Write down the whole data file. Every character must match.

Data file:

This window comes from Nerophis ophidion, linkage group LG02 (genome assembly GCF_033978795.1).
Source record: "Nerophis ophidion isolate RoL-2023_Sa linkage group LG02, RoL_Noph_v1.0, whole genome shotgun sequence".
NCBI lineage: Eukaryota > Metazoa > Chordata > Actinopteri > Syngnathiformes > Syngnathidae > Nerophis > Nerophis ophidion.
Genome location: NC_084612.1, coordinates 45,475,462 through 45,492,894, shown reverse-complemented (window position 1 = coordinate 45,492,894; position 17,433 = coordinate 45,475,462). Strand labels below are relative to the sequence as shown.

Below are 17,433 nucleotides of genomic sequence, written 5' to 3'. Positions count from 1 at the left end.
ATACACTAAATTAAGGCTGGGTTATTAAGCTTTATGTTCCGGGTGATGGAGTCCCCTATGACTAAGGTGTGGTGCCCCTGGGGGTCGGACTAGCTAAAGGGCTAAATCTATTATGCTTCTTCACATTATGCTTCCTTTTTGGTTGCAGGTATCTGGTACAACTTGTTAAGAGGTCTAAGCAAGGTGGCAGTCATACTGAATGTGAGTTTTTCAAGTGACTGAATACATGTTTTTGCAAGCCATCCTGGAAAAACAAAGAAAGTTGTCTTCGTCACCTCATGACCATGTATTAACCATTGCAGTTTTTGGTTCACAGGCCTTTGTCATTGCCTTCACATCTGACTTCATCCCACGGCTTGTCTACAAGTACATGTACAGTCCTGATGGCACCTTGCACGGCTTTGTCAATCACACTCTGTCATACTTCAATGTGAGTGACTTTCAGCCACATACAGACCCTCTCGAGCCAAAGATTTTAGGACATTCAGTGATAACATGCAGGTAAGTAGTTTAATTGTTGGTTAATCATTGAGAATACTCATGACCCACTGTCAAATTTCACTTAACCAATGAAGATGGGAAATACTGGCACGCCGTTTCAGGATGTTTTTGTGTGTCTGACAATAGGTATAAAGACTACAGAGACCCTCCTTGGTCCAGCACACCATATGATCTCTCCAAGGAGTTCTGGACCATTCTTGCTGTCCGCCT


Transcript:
This window comes from Nerophis ophidion, linkage group LG02 (genome assembly GCF_033978795.1).
Source record: "Nerophis ophidion isolate RoL-2023_Sa linkage group LG02, RoL_Noph_v1.0, whole genome shotgun sequence".
NCBI lineage: Eukaryota > Metazoa > Chordata > Actinopteri > Syngnathiformes > Syngnathidae > Nerophis > Nerophis ophidion.
Genome location: NC_084612.1, coordinates 45,475,462 through 45,492,894, shown reverse-complemented (window position 1 = coordinate 45,492,894; position 17,433 = coordinate 45,475,462). Strand labels below are relative to the sequence as shown.

Below are 17,433 nucleotides of genomic sequence, written 5' to 3'. Positions count from 1 at the left end.
ATACACTAAATTAAGGCTGGGTTATTAAGCTTTATGTTCCGGGTGATGGAGTCCCCTATGACTAAGGTGTGGTGCCCCTGGGGGTCGGACTAGCTAAAGGGCTAAATCTATTATGCTTCTTCACATTATGCTTCCTTTTTGGTTGCAGGTATCTGGTACAACTTGTTAAGAGGTCTAAGCAAGGTGGCAGTCATACTGAATGTGAGTTTTTCAAGTGACTGAATACATGTTTTTGCAAGCCATCCTGGAAAAACAAAGAAAGTTGTCTTCGTCACCTCATGACCATGTATTAACCATTGCAGTTTTTGGTTCACAGGCCTTTGTCATTGCCTTCACATCTGACTTCATCCCACGGCTTGTCTACAAGTACATGTACAGTCCTGATGGCACCTTGCACGGCTTTGTCAATCACACTCTGTCATACTTCAATGTGAGTGACTTTCAGCCACATACAGACCCTCTCGAGCCAAAGATTTTAGGACATTCAGTGATAACATGCAGGTAAGTAGTTTAATTGTTGGTTAATCATTGAGAATACTCATGACCCACTGTCAAATTTCACTTAACCAATGAAGATGGGAAATACTGGCACGCCGTTTCAGGATGTTTTTGTGTGTCTGACAATAGGTATAAAGACTACAGAGACCCTCCTTGGTCCAGCACACCATATGATCTCTCCAAGGAGTTCTGGACCATTCTTGCTGTCCGCCT